The type of plastic used will greatly affect it's ability to bond. You could make the panel and angles out of ABS or PVC and it will glue well with the stuff used for irrigation pipe.

You can get all kinds of sheet and angle plastic at McMaster-Carr
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Old 12-29-2013, 01:21 PM   #8
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Quote:
Originally Posted by VanDiemen23 View Post
If you want it to blend in with the dash, then cover the aluminum with plastic - but use the aluminum for its ease of fabrication and structural capabilities, and the plastic just for cosmetics.

The type of plastic used will greatly affect it's ability to bond. You could make the panel and angles out of ABS or PVC and it will glue well with the stuff used for irrigation pipe.

You can get all kinds of sheet and angle plastic at McMaster-Carr
I'm liking the structural and cosmetic idea. This is an idea I'm going to definitely try (on junk pieces first, of course).

Thanks Van D,

Rich
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Old 12-29-2013, 01:31 PM   #9
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You can get all kinds of sheet and angle plastic at McMaster-Carr

Hey Van D, I just went to the McMaster-Carr website and I gotta say, "That's a great site. Thank you very much."
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Old 12-29-2013, 01:42 PM   #10
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Consider using King Starboard. Comes in many thickness and colors. It does not glue well but machines with normal woodworking tools. Fastens with sheet metal screws.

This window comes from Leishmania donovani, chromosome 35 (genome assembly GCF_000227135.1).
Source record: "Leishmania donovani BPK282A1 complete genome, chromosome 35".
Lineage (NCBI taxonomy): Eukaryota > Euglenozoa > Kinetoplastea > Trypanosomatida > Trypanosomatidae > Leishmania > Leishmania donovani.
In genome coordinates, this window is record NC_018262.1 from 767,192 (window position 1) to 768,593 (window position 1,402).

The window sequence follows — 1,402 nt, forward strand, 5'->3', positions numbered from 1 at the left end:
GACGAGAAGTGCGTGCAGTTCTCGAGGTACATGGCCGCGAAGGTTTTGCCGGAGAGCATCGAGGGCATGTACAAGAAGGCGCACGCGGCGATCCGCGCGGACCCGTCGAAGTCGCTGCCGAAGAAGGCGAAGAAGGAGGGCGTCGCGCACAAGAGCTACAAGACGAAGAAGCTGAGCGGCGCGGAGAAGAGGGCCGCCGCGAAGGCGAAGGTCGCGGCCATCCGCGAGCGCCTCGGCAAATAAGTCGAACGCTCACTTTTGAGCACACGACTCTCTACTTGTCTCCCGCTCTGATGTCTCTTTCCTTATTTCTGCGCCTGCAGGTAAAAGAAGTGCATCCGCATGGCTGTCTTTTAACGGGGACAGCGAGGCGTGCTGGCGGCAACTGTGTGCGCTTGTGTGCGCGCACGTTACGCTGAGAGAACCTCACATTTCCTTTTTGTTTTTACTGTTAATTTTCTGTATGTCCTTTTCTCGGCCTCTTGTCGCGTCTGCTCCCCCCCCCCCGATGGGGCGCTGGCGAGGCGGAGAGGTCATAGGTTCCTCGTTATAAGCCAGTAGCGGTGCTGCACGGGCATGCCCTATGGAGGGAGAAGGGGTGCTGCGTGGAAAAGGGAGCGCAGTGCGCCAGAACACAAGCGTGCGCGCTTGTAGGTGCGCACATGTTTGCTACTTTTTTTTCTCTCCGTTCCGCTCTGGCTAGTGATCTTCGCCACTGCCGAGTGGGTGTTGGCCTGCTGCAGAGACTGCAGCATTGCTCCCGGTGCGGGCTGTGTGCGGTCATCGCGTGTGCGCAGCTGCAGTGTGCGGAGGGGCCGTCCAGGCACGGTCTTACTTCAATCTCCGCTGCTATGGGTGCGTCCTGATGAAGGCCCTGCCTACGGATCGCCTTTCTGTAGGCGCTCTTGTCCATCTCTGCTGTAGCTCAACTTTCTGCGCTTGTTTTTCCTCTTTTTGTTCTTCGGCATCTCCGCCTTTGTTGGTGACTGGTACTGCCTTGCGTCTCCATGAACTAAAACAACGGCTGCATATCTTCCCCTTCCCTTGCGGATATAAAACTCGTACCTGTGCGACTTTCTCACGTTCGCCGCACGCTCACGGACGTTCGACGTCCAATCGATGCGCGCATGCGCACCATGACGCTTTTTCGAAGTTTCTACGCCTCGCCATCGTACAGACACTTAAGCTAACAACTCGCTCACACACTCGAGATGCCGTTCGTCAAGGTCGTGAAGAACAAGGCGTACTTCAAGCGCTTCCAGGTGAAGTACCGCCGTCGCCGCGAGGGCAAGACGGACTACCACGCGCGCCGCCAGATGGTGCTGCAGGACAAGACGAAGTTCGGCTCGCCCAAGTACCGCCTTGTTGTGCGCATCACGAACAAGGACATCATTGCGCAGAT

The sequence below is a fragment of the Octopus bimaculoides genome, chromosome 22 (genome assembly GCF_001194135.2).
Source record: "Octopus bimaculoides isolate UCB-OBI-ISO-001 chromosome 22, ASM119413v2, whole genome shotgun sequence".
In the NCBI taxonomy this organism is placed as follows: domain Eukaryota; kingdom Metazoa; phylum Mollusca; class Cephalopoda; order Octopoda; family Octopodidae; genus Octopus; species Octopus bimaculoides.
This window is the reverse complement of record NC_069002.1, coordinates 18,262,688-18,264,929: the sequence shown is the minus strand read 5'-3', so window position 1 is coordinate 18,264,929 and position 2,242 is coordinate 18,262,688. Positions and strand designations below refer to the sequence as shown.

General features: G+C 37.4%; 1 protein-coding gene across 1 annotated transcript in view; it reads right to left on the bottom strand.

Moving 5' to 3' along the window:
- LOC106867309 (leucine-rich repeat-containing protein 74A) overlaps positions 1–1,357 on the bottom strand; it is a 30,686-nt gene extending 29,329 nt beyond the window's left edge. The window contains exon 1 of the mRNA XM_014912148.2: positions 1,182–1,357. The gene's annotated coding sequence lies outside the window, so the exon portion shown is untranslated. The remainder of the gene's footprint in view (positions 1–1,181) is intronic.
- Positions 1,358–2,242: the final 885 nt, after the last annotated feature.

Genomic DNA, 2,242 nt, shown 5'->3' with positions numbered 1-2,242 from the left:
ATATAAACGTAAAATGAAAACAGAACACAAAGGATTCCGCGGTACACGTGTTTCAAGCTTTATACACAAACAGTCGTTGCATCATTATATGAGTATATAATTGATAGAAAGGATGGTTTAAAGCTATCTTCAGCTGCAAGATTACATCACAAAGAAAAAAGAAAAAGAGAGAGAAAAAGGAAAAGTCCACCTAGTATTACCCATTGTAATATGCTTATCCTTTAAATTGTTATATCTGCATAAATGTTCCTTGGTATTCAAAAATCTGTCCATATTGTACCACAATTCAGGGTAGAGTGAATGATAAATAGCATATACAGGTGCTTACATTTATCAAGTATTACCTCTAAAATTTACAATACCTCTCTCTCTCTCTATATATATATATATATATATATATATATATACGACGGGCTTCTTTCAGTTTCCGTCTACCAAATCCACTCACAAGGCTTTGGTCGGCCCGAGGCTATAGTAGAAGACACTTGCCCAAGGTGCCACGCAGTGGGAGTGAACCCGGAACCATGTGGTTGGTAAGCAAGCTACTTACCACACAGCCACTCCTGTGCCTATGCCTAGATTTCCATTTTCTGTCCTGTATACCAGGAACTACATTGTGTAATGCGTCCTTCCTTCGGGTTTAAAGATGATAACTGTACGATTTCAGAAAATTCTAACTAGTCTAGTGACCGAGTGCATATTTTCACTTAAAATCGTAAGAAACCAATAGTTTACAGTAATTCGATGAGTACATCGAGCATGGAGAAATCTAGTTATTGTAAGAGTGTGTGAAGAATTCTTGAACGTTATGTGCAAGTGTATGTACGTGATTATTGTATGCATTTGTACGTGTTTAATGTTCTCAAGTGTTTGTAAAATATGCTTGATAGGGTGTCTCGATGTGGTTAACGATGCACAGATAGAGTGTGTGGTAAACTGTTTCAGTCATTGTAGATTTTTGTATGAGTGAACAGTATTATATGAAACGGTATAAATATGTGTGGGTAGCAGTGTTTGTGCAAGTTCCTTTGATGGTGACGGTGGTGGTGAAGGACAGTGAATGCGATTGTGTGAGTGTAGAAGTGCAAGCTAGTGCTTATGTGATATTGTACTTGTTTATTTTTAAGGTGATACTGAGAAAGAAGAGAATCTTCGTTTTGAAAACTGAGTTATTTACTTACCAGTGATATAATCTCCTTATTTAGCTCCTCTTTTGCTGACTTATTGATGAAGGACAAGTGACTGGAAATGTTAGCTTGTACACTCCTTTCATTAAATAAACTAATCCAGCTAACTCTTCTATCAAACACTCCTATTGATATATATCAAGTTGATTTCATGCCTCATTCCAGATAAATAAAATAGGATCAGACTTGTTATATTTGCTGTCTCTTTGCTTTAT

Here is my latest project using it.
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Old 12-29-2013, 02:02 PM   #11
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I would use two part epoxy. Will bond just about anything.
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JB Weld IS a two part epoxy!

The OP said that he "attempted to bond metal straps to plastic molding with JB Weld, as you can see, two of the brackets didn't hold".
Two part epoxy may bond "just about anything" but according to the pictures the JB Weld bonded to the plastic but not to the metal brackets.

As others have written, the surface if the metal was probably not prepared/roughed up.

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Old 12-29-2013, 02:05 PM   #12
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Consider using King Starboard. Comes in many thickness and colors. It does not glue well but machines with normal woodworking tools. Fastens with sheet metal screws.
Here is my latest project using it.
Your project looks great.

Thanks for the idea and lead Ron,

Rich
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Old 12-29-2013, 02:24 PM   #13
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As others have written, the surface if the metal was probably not prepared/roughed up.

Mel
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Yes. I didn't prep the metal. I, did, put groove cuts in the plastic for the JB Weld to grab (maybe it helped, maybe not). It seems to hold.

I'll be prepping the metal this time.

Thanks for your input, Mel

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Old 12-29-2013, 04:02 PM   #14
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I would use two part epoxy. Will bond just about anything.

ronspradley
The last time I checked, JB weld was a two part epoxy. For best strength, don't use the JB Quick.